A leading research centre has called for new laws to restrict the use of emotion-detecting tech.
The AI Now Institute says the field is "built on markedly shaky foundations".
Despite this, systems are on sale to help vet job seekers, test criminal suspects for signs of deception, and set insurance prices.
It wants such software to be banned from use in important decisions that affect people's lives and/or determine their access to opportunities.
The US-based body has found support in the UK from the founder of a company developing its own emotional-response technologies - but it cautioned that any restrictions would need to be nuanced enough not to hamper all work being done in the area.
AI Now refers to the technology by its formal name, affect recognition, in its annual report.
It says the sector is undergoing a period of significant growth and could already be worth as much as $20bn (£15.3bn).
"It claims to read, if you will, our inner-emotional states by interpreting the micro-expressions on our face, the tone of our voice or even the way that we walk," explained co-founder Prof Kate Crawford.
"It's being used everywhere, from how do you hire the perfect employee through to assessing patient pain, through to tracking which students seem to be paying attention in class.
"At the same time as these technologies are being rolled out, large numbers of studies are showing that there is... no substantial evidence that people have this consistent relationship between the emotion that you are feeling and the way that your face looks."
Prof Crawford suggested that part of the problem was that some firms were basing their software on the work of Paul Ekman, a psychologist who proposed in the 1960s that there were only six basic emotions expressed via facial emotions.
But, she added, subsequent studies had demonstrated there was far greater variability, both in terms of the number of emotional states and the way that people expressed them.
"It changes across cultures, across situations, and even across a single day," she said.
AI Now gives several examples of companies that are selling emotion-detecting products, some of which have already responded.
Oxygen Forensics was cited for offering emotion-detecting software to the police, but defended its efforts.
"The ability to detect emotions, such as anger, stress, or anxiety, provide law-enforcement agencies additional insight when pursuing a large-scale investigation," said its chief operating officer, Lee Reiber.
"Ultimately, we believe that responsible application of this technology will be a factor in making the world a safer place."
Another example was HireVue, which sells AI-driven video-based tools to recommend which candidates a company should interview.
It uses third-party algorithms to detect "emotional engagement" in applicants' micro-expressions to help make its choices.
"Many job candidates have benefited from HireVue's technology to help remove the very significant human bias in the existing hiring process," spokeswoman Kim Paone told Reuters news agency.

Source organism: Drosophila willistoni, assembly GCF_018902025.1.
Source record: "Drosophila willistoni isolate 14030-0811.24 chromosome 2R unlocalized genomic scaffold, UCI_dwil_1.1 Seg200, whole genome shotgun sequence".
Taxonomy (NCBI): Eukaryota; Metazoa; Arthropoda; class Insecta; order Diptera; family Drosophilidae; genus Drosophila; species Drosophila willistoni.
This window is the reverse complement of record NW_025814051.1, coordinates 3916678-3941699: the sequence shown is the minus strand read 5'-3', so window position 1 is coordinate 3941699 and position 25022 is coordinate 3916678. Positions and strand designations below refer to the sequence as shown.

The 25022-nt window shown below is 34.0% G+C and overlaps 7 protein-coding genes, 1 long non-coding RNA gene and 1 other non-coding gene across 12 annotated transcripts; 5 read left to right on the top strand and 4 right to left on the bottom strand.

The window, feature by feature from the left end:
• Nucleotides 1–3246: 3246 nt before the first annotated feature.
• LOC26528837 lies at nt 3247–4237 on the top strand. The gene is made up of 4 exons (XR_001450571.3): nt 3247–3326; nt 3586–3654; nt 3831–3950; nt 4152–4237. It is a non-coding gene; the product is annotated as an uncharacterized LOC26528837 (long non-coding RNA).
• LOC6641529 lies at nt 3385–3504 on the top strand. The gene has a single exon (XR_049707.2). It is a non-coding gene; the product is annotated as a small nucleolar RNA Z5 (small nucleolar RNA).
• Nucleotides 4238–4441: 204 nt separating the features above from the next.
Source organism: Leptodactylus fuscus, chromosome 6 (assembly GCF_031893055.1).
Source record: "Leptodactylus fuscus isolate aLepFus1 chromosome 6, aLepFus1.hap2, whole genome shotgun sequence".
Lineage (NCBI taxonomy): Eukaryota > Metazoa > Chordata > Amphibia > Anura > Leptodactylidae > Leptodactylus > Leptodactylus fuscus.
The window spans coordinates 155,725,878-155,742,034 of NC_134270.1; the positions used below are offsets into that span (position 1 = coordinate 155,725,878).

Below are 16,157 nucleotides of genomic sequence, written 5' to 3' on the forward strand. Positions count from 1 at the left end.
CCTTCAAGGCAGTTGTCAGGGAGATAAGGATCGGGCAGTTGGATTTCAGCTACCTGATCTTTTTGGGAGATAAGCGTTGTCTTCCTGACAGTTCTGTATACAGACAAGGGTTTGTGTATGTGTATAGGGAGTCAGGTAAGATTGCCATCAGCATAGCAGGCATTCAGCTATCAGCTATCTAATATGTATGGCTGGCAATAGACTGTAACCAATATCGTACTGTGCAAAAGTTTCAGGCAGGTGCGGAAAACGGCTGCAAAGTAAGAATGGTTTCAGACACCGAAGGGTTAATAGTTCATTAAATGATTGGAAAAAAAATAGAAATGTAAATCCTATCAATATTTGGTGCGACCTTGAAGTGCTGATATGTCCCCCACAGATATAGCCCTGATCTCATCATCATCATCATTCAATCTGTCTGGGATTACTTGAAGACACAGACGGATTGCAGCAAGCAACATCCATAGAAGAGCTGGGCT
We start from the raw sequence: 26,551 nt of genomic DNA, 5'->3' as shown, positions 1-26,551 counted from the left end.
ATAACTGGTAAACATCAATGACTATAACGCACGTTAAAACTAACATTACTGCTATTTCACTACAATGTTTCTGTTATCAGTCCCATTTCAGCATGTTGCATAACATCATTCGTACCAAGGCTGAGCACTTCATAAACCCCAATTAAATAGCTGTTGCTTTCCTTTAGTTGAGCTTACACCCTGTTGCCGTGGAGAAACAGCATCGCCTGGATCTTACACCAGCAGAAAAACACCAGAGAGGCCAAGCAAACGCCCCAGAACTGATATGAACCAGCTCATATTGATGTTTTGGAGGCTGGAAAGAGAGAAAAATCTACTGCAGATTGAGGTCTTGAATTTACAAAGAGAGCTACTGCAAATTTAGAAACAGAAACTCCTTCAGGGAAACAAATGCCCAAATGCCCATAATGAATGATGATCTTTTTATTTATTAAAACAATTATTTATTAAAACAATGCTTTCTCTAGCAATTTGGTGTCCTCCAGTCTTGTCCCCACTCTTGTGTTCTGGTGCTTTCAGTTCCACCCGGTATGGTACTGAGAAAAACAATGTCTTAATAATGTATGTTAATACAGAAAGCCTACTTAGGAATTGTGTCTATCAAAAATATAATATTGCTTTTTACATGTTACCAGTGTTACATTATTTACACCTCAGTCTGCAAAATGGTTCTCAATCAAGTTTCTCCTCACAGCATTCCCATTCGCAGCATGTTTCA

Cogito, which has developed voice-analysis algorithms for call-centre staff to help them detect when customers are becoming distressed, was also mentioned.
"Before emotion detection can own making automated decisions, the industry needs more proof that machines can in fact effectively and consistently detect human emotion," its chief executive Joshua Feast told the BBC.
"What can be done today, is to evaluate the behaviours that proxy for certain emotions and provide that intelligence to a human to help them make a more informed decision. For tomorrow and the future, it's up to all practitioners and leaders in the field to collaborate, research, and develop solutions that help foster deeper, common understanding that will eventually lead to more connected relationships with one another - not in spite of technology, but because of it."
The BBC also asked some of the other named companies for comment, but got no reply.
Emteq - a Brighton-based firm trying to integrate emotion-detecting tech into virtual-reality headsets - was not among those flagged for concern.
Its founder said that while today's AI systems could recognise different facial expressions, it was not a simple matter to deduce what the subject's underlying emotional state was.
"One needs to understand the context in which the emotional expression is being made," explained Charles Nduka.
"For example, a person could be frowning their brow not because they are angry but because they are concentrating or the sun is shining brightly and they are trying to shield their eyes. Context is key, and this is what you can't get just from looking at computer vision mapping of the face."
He, too, thought there was need to regulate use of the tech.
But he expressed concern that in doing so, lawmakers did not restrict the work he and others were doing to try to use emotion-detecting software in the medical field.
"If things are going to be banned, it's very important that people don't throw out the baby with the bathwater," he said.